THE United Truckers Association (UTA) is asking the provincial government to deem container trucking an essential service amidst the COVID-19 pandemic.
With product shortages and strict purchasing limits now becoming the norm across British Columbia, and indeed Canada, the UTA is petitioning to have the critical nature of supply chain integrity, and the role that container trucks play in that, recognized by the BC government.
A recent phone call with the Port of Vancouver, as well as numerous false rumours being spread through social media, have prompted the UTA to make this request, according to spokesperson Gagan Singh.
“Anonymous calls to have container trucking services shut down have emerged over the past week, which is also prompting concern from the Port of Vancouver’s logistics team,” said Singh. “At this point in history, however, container trucking services are needed more than ever to ensure that Canadians have the products they require to keep their families safe and secure.”
The UTA, which represents close to 1,000 independent operator container trucks, is leading efforts to ensure that working environments are adhering to all declarations emerging from public health authorities. It was a series of letters sent by the organization to the Port of Vancouver and various marine terminal operators, which resulted in policy changes that removed physical contact from gate entry procedures.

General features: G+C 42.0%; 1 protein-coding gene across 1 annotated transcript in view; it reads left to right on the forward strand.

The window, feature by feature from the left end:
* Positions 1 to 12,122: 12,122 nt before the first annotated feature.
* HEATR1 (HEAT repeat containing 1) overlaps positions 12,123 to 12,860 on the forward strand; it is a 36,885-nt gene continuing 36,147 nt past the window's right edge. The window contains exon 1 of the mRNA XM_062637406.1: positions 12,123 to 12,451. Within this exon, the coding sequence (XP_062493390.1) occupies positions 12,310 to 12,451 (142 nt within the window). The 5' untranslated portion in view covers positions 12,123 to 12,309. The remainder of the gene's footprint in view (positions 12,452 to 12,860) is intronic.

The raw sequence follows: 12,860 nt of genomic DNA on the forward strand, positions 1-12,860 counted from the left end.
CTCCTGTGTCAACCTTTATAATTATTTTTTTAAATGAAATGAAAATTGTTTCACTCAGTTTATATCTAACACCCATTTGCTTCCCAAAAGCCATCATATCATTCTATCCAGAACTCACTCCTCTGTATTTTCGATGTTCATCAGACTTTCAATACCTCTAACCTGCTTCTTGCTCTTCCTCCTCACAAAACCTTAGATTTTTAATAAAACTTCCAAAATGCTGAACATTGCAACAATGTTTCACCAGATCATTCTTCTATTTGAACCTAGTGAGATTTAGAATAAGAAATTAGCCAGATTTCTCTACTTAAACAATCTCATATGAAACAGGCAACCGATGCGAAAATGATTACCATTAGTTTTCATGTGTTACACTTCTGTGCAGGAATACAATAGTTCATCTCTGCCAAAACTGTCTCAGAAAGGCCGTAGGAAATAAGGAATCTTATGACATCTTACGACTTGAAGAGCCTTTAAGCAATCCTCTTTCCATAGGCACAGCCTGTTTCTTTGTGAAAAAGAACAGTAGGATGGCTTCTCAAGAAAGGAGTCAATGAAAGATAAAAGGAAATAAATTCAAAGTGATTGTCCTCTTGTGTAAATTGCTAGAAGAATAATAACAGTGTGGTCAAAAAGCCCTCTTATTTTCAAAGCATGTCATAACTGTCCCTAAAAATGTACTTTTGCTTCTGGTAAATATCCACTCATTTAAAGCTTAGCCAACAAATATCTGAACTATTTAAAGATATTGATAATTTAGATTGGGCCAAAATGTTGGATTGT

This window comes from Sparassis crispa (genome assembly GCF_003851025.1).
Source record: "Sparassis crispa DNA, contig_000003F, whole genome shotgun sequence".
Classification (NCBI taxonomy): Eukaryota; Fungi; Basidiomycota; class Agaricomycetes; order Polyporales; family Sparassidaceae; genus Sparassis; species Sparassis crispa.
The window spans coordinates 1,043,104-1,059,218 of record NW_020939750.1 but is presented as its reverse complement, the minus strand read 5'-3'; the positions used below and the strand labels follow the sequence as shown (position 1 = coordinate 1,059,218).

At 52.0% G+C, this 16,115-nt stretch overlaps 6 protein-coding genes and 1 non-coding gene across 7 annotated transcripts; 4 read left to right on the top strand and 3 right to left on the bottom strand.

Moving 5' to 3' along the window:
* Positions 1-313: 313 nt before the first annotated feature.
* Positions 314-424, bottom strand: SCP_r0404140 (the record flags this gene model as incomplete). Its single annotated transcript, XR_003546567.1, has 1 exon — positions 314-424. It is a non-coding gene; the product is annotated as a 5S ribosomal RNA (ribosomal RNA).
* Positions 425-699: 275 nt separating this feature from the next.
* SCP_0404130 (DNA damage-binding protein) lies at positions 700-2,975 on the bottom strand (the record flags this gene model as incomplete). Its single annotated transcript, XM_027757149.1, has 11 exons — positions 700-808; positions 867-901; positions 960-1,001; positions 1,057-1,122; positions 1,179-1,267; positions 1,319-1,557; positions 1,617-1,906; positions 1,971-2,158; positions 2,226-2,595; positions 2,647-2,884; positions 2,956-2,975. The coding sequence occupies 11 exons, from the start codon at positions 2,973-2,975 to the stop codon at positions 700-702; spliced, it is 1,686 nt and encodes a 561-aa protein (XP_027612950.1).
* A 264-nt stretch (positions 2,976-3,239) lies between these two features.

The UTA maintains that members can continue to work responsibly while still fulfilling their role in the continuity of the country’s supply chain.
“The safety of our communities across British Columbia and Canada is the number 1 priority for the UTA and our membership, which is necessitating both changes in how we operate as well as ensuring that essential goods continue to get into the hands of consumers,” said Singh. “The UTA is adjusting like everyone else in society, while still living up to our responsibilities to all Canadians.”